Who Could Tell Whether I Housed On
The Port Or Starboard Side Of Steerage No.
2 and 3?
And it was
only there that my superiority became practical; everywhere else I
was incognito, moving among my inferiors with simplicity, not so
much as a swagger to indicate that I was a gentleman after all, and
had broken meat to tea. Still, I was like one with a patent of
nobility in a drawer at home; and when I felt out of spirits I
could go down and refresh myself with a look of that brass plate.
For all these advantages I paid but two guineas. Six guineas is
the steerage fare; eight that by the second cabin; and when you
remember that the steerage passenger must supply bedding and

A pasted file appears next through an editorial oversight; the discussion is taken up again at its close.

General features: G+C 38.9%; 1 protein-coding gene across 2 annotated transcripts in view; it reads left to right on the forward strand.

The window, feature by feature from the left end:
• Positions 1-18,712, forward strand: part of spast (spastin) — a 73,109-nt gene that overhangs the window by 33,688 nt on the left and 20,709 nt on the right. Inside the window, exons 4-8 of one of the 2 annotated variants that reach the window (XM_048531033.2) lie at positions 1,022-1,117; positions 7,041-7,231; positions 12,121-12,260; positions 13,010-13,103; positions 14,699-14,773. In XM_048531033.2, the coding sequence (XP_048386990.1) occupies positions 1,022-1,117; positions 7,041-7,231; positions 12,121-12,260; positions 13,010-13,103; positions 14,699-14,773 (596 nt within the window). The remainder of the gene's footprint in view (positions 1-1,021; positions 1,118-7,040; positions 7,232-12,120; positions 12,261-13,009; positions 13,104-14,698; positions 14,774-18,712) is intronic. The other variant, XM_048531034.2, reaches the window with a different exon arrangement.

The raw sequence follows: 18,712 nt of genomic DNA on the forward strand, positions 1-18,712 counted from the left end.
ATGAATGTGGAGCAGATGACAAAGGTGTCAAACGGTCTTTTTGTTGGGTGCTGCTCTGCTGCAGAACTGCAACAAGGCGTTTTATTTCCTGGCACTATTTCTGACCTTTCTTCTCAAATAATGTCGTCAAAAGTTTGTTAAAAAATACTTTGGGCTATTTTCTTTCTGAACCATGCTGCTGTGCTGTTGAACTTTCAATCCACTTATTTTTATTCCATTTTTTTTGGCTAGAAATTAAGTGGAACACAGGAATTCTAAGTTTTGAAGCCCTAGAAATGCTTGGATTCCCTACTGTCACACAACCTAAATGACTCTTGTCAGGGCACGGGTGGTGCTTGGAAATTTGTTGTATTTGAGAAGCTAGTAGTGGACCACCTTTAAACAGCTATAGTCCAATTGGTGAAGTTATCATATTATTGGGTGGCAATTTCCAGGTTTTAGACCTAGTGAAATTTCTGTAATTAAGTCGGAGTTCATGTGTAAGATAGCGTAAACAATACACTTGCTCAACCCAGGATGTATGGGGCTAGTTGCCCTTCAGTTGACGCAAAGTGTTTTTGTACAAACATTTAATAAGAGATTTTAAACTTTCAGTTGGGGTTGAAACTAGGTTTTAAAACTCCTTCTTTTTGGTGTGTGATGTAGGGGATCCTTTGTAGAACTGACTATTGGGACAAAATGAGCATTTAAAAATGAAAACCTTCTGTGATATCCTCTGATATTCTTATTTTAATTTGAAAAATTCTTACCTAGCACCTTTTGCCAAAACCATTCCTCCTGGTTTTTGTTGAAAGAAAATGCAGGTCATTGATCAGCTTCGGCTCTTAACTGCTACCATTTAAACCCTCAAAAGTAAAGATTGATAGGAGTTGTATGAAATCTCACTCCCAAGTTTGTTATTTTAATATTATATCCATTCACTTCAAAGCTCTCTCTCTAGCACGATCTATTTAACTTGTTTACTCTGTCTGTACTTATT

dishes, and, in five cases out of ten, either brings some dainties
with him, or privately pays the steward for extra rations, the
difference in price becomes almost nominal. Air comparatively fit
to breathe, food comparatively varied, and the satisfaction of
being still privately a gentleman, may thus be had almost for the
asking. Two of my fellow-passengers in the second cabin had
already made the passage by the cheaper fare, and declared it was
an experiment not to be repeated. As I go on to tell about my
steerage friends, the reader will perceive that they were not alone
in their opinion. Out of ten with whom I was more or less
intimate, I am sure not fewer than five vowed, if they returned, to
travel second cabin; and all who had left their wives behind them
assured me they would go without the comfort of their presence
until they could afford to bring them by saloon.
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